Grief is an emotional response to losing someone or something significant in your life. It may also result from unexpected circumstances like car accidents or illnesses.
Grief can often subside over time; however, if your grief has become particularly challenging to bear, consulting a therapist could help immensely. Here are some ways that grief impacts mental health:
Depression is one of the most widespread mental health disorders. Characterized by low mood and reduced pleasure, depression can stem from numerous sources including grief. If you’re grieving a loss in your life, getting help can be vital in healing from it and moving on with life.
Grief is a natural response to death or any traumatic event; for most, this subsides with time; however, for some it can last much longer; this condition is known as complex grief or persistent complex bereavement disorder and it can have detrimental effects on mental health.
Complicated grief symptoms include sadness and loss of interest in daily activities, self-isolation and thoughts of suicide. It is crucial that these symptoms receive professional treatment as they could become worse over time and lead to clinical depression if left unchecked.
After experiencing tragedy, it is natural to experience feelings of depression; however if these symptoms do not improve within several weeks it would be wise to consult a healthcare professional. Depression and grief may often be confused; however there are distinct differences. Grief usually comes in waves including mixed emotions such as sadness and numbness while depression tends to be constant leading to feelings of hopelessness, worthlessness and suicidal ideation.
Experts often attribute depression to changes in certain chemicals within the brain that may be brought about by various external influences. Depression may also run in families, so if someone in your immediate circle has experienced depression, you are more likely to become depressed yourself.
Grief can be difficult, but it is possible to overcome. Reaching out for support from family and friends as well as trying different coping mechanisms such as taking on new responsibilities such as cooking or housecleaning may help distract from grief; taking on tasks can give a sense of purpose while raising spirits.
Grief can cause emotional and physical strain that can contribute to mental health conditions like depression and anxiety, among others. Prolonged feelings of sadness, loss of appetite, pain or stress after loss can sometimes interfere with daily life; in such instances it is wise to seek professional assistance for relief. If you want to know how grief affects appetite, click on the link for more.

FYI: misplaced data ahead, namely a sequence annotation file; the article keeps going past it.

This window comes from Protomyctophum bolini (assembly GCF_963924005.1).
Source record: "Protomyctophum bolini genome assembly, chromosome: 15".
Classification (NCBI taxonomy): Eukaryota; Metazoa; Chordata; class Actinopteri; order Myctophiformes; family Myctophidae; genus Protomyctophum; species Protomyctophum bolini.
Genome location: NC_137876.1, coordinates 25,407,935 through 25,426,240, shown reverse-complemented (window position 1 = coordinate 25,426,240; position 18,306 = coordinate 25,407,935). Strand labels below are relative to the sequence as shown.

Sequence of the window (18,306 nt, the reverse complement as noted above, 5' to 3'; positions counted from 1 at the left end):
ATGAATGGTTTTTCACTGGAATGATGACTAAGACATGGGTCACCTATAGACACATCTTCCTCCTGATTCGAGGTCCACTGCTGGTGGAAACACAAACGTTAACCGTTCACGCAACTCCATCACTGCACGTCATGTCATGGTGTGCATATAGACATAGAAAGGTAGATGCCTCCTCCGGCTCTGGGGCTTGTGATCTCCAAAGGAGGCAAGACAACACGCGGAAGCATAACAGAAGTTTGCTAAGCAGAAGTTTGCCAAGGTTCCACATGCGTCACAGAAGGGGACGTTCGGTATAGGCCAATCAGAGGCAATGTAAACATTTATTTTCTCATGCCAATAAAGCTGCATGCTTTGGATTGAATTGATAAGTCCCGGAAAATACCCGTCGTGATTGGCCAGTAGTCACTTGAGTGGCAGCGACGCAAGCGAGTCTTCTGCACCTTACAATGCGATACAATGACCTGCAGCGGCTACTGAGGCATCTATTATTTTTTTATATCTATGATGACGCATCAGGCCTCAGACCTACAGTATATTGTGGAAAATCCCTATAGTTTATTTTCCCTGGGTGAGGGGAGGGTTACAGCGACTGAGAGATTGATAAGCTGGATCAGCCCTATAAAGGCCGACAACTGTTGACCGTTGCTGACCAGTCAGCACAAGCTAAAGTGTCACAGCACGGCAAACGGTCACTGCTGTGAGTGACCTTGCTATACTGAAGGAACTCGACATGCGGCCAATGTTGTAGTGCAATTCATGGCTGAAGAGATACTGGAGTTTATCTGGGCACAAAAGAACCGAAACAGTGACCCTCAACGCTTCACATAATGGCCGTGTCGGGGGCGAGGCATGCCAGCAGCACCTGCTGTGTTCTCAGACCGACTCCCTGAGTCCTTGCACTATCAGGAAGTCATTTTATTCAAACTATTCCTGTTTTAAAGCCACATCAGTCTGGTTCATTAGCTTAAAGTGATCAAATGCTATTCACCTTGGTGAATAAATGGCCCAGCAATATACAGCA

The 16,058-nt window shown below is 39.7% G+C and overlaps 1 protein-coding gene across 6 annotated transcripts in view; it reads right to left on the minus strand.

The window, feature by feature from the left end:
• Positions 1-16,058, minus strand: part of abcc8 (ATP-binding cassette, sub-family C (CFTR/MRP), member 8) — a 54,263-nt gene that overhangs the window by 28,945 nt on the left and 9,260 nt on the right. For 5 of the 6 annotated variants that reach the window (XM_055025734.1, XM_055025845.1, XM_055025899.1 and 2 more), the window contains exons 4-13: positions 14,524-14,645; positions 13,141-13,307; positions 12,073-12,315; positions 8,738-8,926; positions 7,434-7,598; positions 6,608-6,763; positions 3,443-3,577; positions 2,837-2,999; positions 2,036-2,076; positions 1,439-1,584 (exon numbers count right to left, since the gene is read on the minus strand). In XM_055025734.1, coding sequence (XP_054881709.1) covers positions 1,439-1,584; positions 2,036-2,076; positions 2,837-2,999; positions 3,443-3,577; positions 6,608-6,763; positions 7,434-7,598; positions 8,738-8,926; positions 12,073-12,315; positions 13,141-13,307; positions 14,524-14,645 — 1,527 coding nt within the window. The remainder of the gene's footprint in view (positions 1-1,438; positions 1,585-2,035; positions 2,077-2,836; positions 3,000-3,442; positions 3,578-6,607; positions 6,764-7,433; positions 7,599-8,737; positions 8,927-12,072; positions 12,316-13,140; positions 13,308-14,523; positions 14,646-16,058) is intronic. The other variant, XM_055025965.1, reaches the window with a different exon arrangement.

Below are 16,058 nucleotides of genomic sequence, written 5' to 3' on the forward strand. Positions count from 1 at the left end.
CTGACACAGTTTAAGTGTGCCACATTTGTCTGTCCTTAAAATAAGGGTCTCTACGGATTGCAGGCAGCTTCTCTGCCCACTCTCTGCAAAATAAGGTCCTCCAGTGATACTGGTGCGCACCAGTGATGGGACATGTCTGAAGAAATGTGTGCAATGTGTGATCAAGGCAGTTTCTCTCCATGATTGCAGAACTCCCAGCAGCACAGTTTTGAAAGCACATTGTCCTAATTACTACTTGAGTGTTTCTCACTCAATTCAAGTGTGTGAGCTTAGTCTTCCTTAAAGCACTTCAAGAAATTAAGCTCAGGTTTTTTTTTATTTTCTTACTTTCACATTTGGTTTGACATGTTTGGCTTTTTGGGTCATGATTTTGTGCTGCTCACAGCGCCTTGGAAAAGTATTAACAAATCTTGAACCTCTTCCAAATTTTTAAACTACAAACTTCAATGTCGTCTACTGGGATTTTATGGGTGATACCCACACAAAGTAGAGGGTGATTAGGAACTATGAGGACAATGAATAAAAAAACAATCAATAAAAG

Grief can bring on feelings of intense sadness, feelings of emptiness and loneliness, anger, guilt or regret that may come and go or be present at once – typically sorrow is the predominant emotion during bereavement.
Grieving individuals often become consumed with thoughts of those they’ve lost, which may result in maladaptive behaviors that involve over-involvement or excessive avoidance, including daydreaming of deceased, visiting cemeteries frequently, rearranging possessions and other such actions. At times, those experiencing complicated grief can feel pressure to quickly move through their grief; perhaps feeling betrayed by enjoying other parts of life while continuing grieving their loved one’s legacy.
Anxiety manifests itself in various forms, from an increased heart rate and sweating to difficulty concentrating and lack of sleep. Some may also experience physical sensations such as tingling in their extremities or stomachaches; its most prevalent symptoms in grief-induced anxiety include endless worries, an inability to relax properly, fixation on thoughts surrounding safety and death, negative projections into the future and an altered sense of reality.
Grief can often be the precursor of mental health issues; however, this doesn’t have to be the case. When grief remains unresolved over time or interferes with daily functions, this could be an indicator that there’s something else going on that needs addressing. At High Focus Centers we offer compassionate therapy services designed to help individuals work through loss and find healing – call now so we can begin helping you.